Learn How To Filter Water For Survival
Here’s the truth— you won’t last more than a few days if you’re stuck in a survival situation without fresh water. Whether you’re experiencing a crisis in the wild after becoming lost or in your own home after a natural disaster, the body can’t go more than three days without H2O.
And seeing as our bodies are made of mostly water — up to 60%, to be exact — it makes sense that the wet stuff is critical for survival.
With that being said, while there are many survival skills that one should have under their belt, understanding how to filter water is arguably the most important. After all, a human can go for more than three weeks without food, but only three days without water.
Interested in learning more? We can help! Read on to learn everything you need to know about filtering water for survival.
But First, What’s So Bad About Drinking Contaminated Water Anyway?
Water is water, right?
Wrong! When you’re desperate for a little H2O, taking a quick sip from the pond may seem harmless, but there are actually a number of bacteria and icky parasites that can be ingested. Consuming them could lead to a serious infection or illness. Wondering what some of those itty-bitty organisms are and how dangerous they can be?
Here are just a few of them that are commonly lurking in unfiltered water:
- Giardia: Many people tend to become infected with this microscopic parasite via drinking from streams, lakes, or water that hasn’t been properly treated. The symptoms are not pleasant by any means and include nausea, stomach cramps and pains, diarrhea, gas, and dehydration.
Thankfully, this creepy-crawly can easily be filtered out of the water with something as simple as our Personal Water Filter.
- E. coli: This common kind of bacteria can also be easily extracted from water by using a top-notch water filter. If you’ve ever had — or heard — of traveler’s diarrhea, you can thank E. coli for that. Another E.coli strain can cause extremely severe diarrhea and, in some cases, can even be fatal.
- Campylobacter: The lesser evil of the three, this bacteria can cause stomach cramps, fever, and diarrhea. In most cases, accidentally consuming campylobacter can be handled at home, but you may need medical intervention if the pain becomes unbearable.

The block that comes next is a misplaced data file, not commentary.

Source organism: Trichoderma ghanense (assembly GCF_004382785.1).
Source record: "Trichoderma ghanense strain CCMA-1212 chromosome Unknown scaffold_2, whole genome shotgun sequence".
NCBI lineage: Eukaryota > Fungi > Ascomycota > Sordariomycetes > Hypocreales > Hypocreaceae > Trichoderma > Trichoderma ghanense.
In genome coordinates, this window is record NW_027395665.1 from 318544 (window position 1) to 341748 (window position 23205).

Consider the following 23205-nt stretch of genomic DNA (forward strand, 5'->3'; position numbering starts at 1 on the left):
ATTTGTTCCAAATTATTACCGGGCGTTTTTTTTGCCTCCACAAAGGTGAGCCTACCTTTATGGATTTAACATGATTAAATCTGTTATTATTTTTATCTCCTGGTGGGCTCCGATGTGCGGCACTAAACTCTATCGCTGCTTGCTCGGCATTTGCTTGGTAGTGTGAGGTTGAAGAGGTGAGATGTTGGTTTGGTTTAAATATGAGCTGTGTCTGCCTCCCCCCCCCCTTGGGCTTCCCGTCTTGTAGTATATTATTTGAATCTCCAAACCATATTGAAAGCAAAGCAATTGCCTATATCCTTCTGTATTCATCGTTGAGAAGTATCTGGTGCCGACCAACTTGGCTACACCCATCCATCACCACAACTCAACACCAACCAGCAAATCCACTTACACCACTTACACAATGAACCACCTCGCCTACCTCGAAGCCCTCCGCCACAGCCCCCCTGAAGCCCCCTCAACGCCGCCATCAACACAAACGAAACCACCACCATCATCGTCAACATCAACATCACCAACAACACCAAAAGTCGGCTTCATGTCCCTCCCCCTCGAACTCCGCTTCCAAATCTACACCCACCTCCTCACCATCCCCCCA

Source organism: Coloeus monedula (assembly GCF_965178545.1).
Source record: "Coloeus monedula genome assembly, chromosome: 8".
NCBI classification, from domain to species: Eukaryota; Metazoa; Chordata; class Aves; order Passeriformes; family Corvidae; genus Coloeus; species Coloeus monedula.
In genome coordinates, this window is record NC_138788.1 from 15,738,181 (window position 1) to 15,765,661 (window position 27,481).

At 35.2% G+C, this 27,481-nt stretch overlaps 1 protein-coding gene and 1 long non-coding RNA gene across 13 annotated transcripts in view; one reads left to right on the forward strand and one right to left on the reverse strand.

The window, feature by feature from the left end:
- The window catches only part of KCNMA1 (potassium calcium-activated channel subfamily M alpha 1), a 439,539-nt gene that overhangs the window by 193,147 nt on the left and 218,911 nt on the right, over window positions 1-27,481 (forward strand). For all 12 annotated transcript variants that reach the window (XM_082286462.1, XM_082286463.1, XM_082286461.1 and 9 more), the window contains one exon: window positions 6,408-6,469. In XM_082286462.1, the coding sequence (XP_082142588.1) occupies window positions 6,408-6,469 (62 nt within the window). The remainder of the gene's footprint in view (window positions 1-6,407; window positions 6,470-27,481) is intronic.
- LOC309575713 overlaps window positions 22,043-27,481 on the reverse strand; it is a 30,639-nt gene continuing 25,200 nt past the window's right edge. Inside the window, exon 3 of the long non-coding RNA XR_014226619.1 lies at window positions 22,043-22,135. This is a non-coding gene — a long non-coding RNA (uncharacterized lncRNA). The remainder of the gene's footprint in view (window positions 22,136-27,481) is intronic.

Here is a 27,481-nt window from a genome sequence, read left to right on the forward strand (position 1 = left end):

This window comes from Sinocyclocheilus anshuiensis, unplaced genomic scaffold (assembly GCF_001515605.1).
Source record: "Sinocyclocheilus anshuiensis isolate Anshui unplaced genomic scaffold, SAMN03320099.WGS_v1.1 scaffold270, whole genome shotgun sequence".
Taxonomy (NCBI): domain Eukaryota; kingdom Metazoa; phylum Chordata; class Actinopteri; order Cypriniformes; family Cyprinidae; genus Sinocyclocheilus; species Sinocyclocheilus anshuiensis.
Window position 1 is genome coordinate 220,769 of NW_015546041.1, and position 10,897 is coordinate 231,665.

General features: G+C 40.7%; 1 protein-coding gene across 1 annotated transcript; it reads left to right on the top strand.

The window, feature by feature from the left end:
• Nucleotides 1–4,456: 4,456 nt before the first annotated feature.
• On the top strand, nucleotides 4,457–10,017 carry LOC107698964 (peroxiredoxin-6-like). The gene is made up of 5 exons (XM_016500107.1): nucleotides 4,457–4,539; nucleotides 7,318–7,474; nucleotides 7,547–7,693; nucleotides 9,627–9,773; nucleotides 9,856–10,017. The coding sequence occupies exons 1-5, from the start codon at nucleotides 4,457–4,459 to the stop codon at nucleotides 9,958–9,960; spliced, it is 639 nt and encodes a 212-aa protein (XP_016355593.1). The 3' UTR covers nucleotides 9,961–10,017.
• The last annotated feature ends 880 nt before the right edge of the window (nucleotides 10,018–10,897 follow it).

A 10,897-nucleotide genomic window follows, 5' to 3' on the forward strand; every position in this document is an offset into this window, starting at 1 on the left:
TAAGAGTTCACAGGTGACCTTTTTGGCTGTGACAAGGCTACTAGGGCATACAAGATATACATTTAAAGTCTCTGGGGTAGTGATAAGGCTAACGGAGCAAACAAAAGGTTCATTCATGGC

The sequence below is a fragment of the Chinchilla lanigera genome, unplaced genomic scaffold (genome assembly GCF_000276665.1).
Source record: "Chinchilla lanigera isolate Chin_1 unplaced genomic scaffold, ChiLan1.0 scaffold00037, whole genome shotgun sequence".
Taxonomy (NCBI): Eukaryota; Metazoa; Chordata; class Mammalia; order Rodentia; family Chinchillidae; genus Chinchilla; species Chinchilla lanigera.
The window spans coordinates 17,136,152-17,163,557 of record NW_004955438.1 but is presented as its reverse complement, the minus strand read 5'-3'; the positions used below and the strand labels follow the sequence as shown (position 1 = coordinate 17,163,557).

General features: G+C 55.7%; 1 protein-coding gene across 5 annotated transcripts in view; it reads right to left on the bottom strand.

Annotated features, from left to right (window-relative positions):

Hold Up – Does ALL Water Need To Be Treated?
Ah, good question!
In the wild, if you collect rainwater in a clean container, it’s generally regarded as safe. The same goes for snow that you’ve melted. H2O in the wilderness is also almost always safe if you’ve collected it via transpiration — as long as the plant itself isn’t poisonous, of course!
If you collect the water by any other means, though, whether that be from a stream, lake, pond, river, etc., it should most definitely be filtered and/or purified. You never know what might be lurking in the ground or upstream from your collection spot.
What’s the Difference Between Purification and Filtration?
Although many individuals tend to use these two terms interchangeably, believe it or not, they are not the same when it comes to decontaminating H2O. While both, of course, are better than doing nothing at all, water purifiers provide the most protection.
You see, a filter relies on a physical barrier, such as charcoal, to remove the undesirables out of the water. With the right filter, you can remove life-threatening bacteria and parasites.
What you won’t be able to take out of your water with a filter, however, is viruses.
When you purify your water, you are also working to remove all the bad stuff, but you’re doing so by using safe chemical methods, such as adding a little iodine or chlorine. When you do this method, you can remove not only bacteria and parasites but also viruses that are too tiny to be removed by your handy-dandy filter.
As a general rule of thumb, purifying your H2O is the way to go! But if you don’t have the necessary chemicals and you become dehydrated, it’s much better to use a good quality filter than nothing at all.
OK — How Do You Know If You’re Dehydrated?
Dehydration is a very serious concern, especially for outdoor adventurers! And despite what some people may think, it can occur in both the summer and the winter seasons, on a simple day hike or on a backcountry expedition.